Dr. Greger’s book How Not To Die came out on December 8th, 2015 and instantly became a New York Times Best Seller. The book reveals the top 15 causes of preventable death in the United States and Dr. Greger’s daily dozen of foods that add years to your life.
Without further ado, let’s hear from Dr. Greger. To hear his entire interview, check out the video above, but here are some choice nuggets.
On what inspired him to dedicate his life to nutrition medicine:
“That’s what I actually started the book with – how I got into this, why I’m even a doctor, why I practice the kind of medicine I practice today, why I’m so compelled to dedicate my life to this work. It’s because of my Grandma, who was diagnosed with end stage heart disease aged 65. I was just a little kid when the doctor sent my Grandma home to die, confined to a wheelchair [with] crushing chest pain.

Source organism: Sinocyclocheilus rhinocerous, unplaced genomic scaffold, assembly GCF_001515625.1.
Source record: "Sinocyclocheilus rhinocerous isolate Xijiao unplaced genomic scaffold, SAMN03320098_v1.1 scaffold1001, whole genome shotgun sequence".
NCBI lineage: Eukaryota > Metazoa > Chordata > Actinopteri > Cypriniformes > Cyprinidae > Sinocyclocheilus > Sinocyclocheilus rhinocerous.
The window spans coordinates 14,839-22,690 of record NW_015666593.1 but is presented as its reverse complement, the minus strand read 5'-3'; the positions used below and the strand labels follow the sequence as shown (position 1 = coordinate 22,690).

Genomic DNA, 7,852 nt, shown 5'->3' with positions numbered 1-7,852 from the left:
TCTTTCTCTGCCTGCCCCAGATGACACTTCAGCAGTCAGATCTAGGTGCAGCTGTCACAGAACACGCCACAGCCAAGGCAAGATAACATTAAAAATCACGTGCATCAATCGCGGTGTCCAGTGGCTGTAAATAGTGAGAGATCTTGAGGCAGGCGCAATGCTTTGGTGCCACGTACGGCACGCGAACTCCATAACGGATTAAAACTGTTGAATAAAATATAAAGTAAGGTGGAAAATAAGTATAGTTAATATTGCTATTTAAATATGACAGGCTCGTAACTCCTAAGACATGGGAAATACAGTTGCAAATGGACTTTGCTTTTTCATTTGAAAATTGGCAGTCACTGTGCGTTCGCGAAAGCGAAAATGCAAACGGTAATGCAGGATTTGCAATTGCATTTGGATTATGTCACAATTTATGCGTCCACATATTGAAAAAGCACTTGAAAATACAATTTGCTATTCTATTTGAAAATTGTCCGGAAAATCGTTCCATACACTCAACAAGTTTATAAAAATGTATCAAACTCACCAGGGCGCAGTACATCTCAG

She’d already had so many open heart surgeries she basically run out of plumbing at some point, you get so scarred up inside. Nothing more they could do, her life was over aged 65. And then, she was watching 60 Minutes, and there was this section on this crazy guy, named Nathan Pritikin, who claimed to be reversing heart disease with his new clinic in California. She somehow made the cross-country trip, and became one of his early patients. In fact she’s featured in his biography as one of his early success stories. It talks about Frances Greger. Shows up in this wheelchair and they put her on a plant based diet, graded exercise program. Within a few weeks she’s walking ten miles a day [and] goes on to live another 31 years [to age] 96, getting to enjoy her six grandkids, including me. Inspiring one of them to go to med school, and living long enough to see him graduate from med school, and that’s why I practice lifestyle medicine.”